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何か / 改善の余地

eeky

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1. どの姿もはっきり何かはわからない。

Does 何か refer to the things that are (or in this case aren't) clearly known about 姿? I think it may be the positioning of はっきり that is putting me off. Is the word order in this sentence completely normal?

2. 「でも、間違いなく改善の余地があるね」

Sometimes I come across phrases translated from English that seem suspiciously literal -- in this case 改善の余地, "room for improvement". I see that 改善の余地 is listed as a phrase in the dictionary, but is it true native Japanese?
 

Toritoribe

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1)
I see your point. Actually, はっきり modifies わからない, so it can be rephrased as どの姿も何か(は)はっきりわからない。. Yes, the original word order is common.

2)
Yes, it's commonly used basically as stiff written language.
 
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about 2, Toritoribe-san

what would be a good way of saying this in spoken japanese?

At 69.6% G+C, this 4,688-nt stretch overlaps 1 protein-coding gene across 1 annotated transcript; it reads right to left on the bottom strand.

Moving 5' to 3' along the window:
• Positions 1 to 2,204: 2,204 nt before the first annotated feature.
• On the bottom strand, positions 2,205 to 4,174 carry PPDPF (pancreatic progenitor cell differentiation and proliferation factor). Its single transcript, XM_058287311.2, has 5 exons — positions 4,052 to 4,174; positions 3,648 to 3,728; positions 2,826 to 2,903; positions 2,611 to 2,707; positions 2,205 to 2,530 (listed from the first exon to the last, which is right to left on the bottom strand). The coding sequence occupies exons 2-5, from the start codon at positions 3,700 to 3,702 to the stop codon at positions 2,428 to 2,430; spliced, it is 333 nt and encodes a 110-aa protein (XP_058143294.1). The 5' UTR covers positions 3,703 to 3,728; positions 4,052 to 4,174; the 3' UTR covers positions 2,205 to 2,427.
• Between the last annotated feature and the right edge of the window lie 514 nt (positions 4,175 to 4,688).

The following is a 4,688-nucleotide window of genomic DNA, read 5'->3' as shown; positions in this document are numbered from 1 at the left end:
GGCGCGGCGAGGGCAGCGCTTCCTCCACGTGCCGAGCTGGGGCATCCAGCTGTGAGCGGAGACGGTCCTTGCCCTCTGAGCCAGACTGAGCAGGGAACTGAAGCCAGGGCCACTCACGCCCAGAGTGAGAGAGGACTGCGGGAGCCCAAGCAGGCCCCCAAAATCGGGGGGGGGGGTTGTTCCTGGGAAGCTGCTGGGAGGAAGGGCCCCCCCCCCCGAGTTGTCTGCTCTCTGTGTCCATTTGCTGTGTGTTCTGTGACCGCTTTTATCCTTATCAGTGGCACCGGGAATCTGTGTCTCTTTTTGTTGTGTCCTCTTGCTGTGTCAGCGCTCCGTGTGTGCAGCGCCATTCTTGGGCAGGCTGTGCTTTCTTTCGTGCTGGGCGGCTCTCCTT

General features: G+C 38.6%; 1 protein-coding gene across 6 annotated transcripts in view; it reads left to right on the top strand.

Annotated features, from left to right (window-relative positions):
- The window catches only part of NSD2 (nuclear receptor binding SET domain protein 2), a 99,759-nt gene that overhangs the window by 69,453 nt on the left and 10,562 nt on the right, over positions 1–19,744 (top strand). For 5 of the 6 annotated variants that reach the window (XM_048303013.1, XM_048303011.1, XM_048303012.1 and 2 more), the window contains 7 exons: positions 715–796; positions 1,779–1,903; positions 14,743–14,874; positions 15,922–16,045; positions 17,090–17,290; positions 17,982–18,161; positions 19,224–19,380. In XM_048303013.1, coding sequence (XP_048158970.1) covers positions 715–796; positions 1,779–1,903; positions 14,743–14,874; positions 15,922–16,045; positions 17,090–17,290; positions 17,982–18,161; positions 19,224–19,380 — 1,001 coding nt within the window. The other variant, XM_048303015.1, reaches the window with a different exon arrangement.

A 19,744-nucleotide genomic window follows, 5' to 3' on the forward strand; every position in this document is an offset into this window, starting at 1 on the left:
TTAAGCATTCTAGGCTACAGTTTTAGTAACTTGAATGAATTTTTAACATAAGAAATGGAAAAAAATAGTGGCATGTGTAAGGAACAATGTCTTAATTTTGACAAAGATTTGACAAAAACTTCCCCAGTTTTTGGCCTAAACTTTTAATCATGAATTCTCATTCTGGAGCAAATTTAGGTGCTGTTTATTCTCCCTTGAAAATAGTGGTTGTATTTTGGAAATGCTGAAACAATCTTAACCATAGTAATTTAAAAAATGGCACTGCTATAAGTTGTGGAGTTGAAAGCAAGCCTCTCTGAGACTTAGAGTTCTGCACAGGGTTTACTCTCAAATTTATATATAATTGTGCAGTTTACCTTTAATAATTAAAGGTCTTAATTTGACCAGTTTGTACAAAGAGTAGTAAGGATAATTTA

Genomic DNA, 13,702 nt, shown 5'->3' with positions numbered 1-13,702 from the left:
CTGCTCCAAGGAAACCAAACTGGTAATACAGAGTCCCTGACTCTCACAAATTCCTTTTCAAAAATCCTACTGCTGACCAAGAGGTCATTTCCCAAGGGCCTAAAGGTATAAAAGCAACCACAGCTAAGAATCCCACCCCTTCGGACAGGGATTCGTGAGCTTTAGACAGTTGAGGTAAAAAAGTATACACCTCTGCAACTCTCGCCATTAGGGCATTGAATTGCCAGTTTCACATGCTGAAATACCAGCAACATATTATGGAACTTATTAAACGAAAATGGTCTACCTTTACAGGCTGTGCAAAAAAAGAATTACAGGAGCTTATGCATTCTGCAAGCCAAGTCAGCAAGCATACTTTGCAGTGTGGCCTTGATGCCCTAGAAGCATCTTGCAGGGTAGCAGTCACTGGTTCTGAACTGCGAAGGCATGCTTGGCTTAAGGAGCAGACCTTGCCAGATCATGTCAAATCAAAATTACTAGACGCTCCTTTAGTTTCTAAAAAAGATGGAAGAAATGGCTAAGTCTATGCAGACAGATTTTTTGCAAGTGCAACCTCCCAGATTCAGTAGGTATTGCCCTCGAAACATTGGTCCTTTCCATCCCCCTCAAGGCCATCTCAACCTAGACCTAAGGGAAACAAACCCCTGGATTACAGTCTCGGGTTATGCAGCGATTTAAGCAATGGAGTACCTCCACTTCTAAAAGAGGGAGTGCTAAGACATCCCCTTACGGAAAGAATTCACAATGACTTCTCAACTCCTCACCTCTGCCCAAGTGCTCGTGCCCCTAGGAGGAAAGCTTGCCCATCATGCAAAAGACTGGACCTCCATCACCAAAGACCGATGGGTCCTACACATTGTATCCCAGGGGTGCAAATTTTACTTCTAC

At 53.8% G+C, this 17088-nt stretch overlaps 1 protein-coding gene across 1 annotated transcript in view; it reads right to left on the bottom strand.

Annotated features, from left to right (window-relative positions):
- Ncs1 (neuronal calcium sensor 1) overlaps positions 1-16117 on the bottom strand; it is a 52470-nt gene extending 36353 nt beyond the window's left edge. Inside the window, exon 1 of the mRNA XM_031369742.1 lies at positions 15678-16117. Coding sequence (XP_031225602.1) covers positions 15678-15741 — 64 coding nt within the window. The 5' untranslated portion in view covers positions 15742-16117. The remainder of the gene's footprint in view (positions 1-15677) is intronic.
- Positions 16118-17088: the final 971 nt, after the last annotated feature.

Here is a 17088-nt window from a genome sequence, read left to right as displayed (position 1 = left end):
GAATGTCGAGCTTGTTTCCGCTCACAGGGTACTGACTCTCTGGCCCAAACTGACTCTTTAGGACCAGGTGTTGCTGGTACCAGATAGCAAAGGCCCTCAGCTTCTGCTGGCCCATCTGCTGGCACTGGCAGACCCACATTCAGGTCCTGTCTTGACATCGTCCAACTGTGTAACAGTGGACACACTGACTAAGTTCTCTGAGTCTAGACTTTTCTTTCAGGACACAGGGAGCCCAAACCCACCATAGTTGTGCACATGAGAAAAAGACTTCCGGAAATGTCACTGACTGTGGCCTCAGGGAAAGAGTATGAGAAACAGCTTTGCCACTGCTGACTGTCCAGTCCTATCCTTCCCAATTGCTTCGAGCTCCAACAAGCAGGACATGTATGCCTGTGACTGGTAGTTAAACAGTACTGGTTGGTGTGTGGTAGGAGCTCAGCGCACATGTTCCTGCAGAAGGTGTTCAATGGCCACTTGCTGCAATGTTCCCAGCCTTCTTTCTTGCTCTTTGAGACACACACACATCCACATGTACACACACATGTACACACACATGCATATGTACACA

mdchachi

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Depends how strongly you want to state your opinion. How about でも、間違いなく改善をするべきだね
 
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Depends how strongly you want to state your opinion. How about でも、間違いなく改善をするべきだね
Thank you, again I failed to explain things right

Is there a 口語的 way of conveying the notion of "room to improve" without bringing in words like 余地 and余裕, for example?
 

Toritoribe

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Is there a 口語的 way of conveying the notion of "room to improve" without bringing in words like 余地 and余裕, for example?
I would say 直し甲斐がありそう, with connoting a similar nuance.

So, I guess its use here in what is supposed to be ordinary informal dialogue is an example of the kind of "translatese" that we talked about before?
It seems to me to be more likely "the speaker said it jokingly", as we do in real conversation.
 
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It seems to me to be more likely "the speaker said it jokingly", as we do in real conversation.
I see, thanks, then that would be a nuance not in the original, since in English "room for improvement" is an ordinary conversational phrase.
 
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